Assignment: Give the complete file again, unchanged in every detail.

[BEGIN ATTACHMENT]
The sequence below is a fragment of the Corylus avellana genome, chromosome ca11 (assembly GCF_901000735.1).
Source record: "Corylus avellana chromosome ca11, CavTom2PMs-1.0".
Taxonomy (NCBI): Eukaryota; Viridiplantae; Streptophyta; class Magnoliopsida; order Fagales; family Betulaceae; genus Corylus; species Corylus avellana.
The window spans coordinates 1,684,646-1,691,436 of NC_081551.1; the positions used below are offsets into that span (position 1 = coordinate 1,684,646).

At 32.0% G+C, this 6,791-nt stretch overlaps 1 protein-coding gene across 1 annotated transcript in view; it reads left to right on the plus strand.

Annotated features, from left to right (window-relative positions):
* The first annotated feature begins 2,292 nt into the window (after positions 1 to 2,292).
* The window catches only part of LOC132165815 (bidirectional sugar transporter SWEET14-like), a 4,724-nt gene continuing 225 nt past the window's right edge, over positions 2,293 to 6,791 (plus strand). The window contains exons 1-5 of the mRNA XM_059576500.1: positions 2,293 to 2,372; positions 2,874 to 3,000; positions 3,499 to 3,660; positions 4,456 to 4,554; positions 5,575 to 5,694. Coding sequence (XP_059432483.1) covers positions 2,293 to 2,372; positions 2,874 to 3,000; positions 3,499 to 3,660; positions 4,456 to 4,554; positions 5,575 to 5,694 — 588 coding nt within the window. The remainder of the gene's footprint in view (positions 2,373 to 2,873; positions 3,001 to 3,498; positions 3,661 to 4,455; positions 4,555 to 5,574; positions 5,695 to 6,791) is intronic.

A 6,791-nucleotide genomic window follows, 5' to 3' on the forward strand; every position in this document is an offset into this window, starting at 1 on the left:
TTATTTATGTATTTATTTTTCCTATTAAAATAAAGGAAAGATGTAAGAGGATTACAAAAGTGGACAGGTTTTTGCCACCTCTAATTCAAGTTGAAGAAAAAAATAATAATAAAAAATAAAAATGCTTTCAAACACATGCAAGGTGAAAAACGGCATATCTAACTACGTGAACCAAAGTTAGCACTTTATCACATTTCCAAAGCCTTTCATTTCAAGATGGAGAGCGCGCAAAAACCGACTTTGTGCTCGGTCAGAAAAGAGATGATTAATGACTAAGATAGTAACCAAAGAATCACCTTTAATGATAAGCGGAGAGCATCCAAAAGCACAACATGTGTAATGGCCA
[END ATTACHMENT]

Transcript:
The sequence below is a fragment of the Corylus avellana genome, chromosome ca11 (assembly GCF_901000735.1).
Source record: "Corylus avellana chromosome ca11, CavTom2PMs-1.0".
Taxonomy (NCBI): Eukaryota; Viridiplantae; Streptophyta; class Magnoliopsida; order Fagales; family Betulaceae; genus Corylus; species Corylus avellana.
The window spans coordinates 1,684,646-1,691,436 of NC_081551.1; the positions used below are offsets into that span (position 1 = coordinate 1,684,646).

At 32.0% G+C, this 6,791-nt stretch overlaps 1 protein-coding gene across 1 annotated transcript in view; it reads left to right on the plus strand.

Annotated features, from left to right (window-relative positions):
* The first annotated feature begins 2,292 nt into the window (after positions 1 to 2,292).
* The window catches only part of LOC132165815 (bidirectional sugar transporter SWEET14-like), a 4,724-nt gene continuing 225 nt past the window's right edge, over positions 2,293 to 6,791 (plus strand). The window contains exons 1-5 of the mRNA XM_059576500.1: positions 2,293 to 2,372; positions 2,874 to 3,000; positions 3,499 to 3,660; positions 4,456 to 4,554; positions 5,575 to 5,694. Coding sequence (XP_059432483.1) covers positions 2,293 to 2,372; positions 2,874 to 3,000; positions 3,499 to 3,660; positions 4,456 to 4,554; positions 5,575 to 5,694 — 588 coding nt within the window. The remainder of the gene's footprint in view (positions 2,373 to 2,873; positions 3,001 to 3,498; positions 3,661 to 4,455; positions 4,555 to 5,574; positions 5,695 to 6,791) is intronic.

A 6,791-nucleotide genomic window follows, 5' to 3' on the forward strand; every position in this document is an offset into this window, starting at 1 on the left:
TTATTTATGTATTTATTTTTCCTATTAAAATAAAGGAAAGATGTAAGAGGATTACAAAAGTGGACAGGTTTTTGCCACCTCTAATTCAAGTTGAAGAAAAAAATAATAATAAAAAATAAAAATGCTTTCAAACACATGCAAGGTGAAAAACGGCATATCTAACTACGTGAACCAAAGTTAGCACTTTATCACATTTCCAAAGCCTTTCATTTCAAGATGGAGAGCGCGCAAAAACCGACTTTGTGCTCGGTCAGAAAAGAGATGATTAATGACTAAGATAGTAACCAAAGAATCACCTTTAATGATAAGCGGAGAGCATCCAAAAGCACAACATGTGTAATGGCCA